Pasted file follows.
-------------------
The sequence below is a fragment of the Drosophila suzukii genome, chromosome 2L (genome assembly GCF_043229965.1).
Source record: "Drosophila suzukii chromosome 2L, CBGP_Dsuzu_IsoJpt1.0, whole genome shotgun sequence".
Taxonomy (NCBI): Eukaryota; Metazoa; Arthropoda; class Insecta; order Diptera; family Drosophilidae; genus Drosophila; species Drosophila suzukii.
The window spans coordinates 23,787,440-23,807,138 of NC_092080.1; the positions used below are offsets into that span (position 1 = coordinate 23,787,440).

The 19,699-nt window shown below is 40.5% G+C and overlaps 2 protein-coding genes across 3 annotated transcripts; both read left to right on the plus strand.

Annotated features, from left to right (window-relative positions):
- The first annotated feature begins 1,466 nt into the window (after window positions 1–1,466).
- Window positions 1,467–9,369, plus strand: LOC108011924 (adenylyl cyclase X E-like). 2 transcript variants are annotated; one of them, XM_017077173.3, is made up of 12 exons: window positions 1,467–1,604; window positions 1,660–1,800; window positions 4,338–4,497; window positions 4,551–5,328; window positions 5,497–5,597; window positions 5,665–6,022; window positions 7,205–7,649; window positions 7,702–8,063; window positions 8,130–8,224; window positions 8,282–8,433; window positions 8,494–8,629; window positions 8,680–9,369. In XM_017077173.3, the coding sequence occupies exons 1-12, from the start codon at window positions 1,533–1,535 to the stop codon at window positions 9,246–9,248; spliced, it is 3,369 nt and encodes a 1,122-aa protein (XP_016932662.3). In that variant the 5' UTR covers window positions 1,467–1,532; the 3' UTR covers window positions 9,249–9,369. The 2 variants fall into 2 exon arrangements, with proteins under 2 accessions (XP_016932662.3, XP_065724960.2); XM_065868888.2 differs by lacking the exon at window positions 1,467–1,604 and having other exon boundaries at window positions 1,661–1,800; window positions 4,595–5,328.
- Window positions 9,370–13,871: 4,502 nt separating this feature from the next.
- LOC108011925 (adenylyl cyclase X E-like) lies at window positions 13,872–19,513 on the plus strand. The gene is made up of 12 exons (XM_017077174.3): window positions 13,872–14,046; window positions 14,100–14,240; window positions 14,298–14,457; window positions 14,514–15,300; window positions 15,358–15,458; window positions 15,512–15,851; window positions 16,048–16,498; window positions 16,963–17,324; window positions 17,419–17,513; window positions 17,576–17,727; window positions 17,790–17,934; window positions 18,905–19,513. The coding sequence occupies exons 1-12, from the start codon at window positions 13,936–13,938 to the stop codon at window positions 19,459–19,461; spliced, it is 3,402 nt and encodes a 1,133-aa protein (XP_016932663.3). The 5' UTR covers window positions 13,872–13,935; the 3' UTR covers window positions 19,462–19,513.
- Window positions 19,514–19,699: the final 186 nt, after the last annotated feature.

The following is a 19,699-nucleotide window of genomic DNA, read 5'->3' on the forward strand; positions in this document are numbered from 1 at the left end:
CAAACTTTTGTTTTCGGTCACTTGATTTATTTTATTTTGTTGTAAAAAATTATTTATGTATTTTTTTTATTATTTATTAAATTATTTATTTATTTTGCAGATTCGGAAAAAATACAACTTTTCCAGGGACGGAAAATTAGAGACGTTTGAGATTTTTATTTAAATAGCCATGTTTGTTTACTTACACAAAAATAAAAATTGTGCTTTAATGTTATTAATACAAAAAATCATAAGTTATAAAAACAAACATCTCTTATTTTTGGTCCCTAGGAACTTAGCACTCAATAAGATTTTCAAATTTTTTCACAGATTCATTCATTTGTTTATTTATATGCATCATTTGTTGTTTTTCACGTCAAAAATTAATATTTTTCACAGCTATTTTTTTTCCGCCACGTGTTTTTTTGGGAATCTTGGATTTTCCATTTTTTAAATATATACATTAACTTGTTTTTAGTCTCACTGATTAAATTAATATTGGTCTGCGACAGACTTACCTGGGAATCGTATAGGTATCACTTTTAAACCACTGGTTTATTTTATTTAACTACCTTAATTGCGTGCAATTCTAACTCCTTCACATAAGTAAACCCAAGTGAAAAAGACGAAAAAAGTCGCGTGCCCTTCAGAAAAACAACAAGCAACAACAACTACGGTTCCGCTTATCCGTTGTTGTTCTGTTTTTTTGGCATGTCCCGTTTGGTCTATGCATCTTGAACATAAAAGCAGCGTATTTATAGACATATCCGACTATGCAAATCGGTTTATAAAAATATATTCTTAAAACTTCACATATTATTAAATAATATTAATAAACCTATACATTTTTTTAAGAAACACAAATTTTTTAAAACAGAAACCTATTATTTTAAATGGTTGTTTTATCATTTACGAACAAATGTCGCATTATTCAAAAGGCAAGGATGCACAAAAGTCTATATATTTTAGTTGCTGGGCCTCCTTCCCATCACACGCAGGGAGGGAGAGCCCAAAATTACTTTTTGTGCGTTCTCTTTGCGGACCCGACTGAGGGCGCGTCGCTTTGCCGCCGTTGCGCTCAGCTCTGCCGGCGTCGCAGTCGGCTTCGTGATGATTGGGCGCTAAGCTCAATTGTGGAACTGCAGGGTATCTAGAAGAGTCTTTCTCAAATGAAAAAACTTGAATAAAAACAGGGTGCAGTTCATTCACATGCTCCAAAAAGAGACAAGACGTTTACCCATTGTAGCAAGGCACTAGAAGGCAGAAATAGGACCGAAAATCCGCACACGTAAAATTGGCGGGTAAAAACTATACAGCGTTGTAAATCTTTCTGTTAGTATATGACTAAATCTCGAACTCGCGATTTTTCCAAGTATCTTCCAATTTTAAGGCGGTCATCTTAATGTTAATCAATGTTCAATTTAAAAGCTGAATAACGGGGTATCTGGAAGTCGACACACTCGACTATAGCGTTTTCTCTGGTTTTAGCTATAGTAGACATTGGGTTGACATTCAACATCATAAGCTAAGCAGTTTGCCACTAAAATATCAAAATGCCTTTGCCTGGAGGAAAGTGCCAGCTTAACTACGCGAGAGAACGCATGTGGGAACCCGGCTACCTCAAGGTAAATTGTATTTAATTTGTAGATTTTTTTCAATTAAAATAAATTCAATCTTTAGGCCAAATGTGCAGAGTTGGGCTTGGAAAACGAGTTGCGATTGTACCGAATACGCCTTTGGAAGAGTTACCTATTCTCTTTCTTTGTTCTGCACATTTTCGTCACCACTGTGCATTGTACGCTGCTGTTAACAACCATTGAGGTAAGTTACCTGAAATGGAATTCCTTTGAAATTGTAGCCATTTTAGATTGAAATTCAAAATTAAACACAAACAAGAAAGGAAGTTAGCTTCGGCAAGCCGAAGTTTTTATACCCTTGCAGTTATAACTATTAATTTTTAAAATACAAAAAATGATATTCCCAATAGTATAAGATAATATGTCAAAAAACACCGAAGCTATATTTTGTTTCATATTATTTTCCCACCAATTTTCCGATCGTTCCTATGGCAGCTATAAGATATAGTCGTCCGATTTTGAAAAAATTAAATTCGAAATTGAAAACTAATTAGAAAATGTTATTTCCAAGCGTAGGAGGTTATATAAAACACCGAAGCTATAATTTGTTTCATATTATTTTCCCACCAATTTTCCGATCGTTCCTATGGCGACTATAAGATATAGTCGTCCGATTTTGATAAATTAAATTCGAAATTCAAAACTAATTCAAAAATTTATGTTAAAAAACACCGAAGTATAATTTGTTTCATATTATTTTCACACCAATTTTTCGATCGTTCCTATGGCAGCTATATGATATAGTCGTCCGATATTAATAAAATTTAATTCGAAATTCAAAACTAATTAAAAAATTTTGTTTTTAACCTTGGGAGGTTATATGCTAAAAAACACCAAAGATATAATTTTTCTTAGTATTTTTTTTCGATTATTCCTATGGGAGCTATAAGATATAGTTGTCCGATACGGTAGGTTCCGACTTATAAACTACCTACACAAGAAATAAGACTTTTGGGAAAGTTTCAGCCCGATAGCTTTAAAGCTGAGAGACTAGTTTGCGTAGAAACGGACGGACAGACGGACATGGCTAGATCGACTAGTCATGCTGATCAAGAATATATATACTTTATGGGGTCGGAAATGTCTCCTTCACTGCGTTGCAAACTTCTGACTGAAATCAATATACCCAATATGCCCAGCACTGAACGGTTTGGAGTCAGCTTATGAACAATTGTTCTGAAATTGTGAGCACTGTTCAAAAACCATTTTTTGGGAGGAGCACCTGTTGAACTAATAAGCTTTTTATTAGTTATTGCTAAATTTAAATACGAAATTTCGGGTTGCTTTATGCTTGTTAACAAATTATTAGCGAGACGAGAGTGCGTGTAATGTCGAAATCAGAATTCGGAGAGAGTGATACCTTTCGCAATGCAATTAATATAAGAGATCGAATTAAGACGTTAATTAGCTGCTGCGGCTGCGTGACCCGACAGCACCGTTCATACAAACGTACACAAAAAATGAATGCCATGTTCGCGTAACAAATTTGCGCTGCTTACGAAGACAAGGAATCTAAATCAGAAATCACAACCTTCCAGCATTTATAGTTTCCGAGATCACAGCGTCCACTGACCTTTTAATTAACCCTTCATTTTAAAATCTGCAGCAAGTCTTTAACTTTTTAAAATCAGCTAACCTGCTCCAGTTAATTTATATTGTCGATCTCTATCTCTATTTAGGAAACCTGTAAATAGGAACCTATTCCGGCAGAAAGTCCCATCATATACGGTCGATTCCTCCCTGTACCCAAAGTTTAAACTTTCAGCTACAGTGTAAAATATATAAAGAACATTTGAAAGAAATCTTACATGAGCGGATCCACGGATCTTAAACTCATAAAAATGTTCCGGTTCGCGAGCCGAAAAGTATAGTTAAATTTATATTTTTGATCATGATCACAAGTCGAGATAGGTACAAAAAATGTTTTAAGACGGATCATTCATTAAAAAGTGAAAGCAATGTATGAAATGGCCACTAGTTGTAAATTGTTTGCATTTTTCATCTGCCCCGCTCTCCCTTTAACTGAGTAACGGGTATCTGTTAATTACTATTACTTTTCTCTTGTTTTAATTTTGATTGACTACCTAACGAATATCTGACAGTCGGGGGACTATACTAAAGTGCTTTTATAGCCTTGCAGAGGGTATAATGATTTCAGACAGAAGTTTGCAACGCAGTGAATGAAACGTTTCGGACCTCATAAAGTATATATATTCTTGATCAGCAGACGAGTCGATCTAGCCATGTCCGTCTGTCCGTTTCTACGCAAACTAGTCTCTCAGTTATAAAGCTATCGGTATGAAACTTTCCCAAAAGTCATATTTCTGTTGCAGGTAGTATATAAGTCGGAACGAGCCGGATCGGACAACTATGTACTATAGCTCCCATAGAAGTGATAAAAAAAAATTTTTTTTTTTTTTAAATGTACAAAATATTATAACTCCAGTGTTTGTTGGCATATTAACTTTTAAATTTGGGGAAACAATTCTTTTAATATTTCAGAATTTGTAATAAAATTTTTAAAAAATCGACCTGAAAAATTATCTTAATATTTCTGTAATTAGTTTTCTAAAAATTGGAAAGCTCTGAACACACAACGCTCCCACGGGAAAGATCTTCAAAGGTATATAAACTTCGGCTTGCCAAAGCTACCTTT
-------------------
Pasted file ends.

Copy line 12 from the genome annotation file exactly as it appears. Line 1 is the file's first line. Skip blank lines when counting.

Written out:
The following is a 19,699-nucleotide window of genomic DNA, read 5'->3' on the forward strand; positions in this document are numbered from 1 at the left end: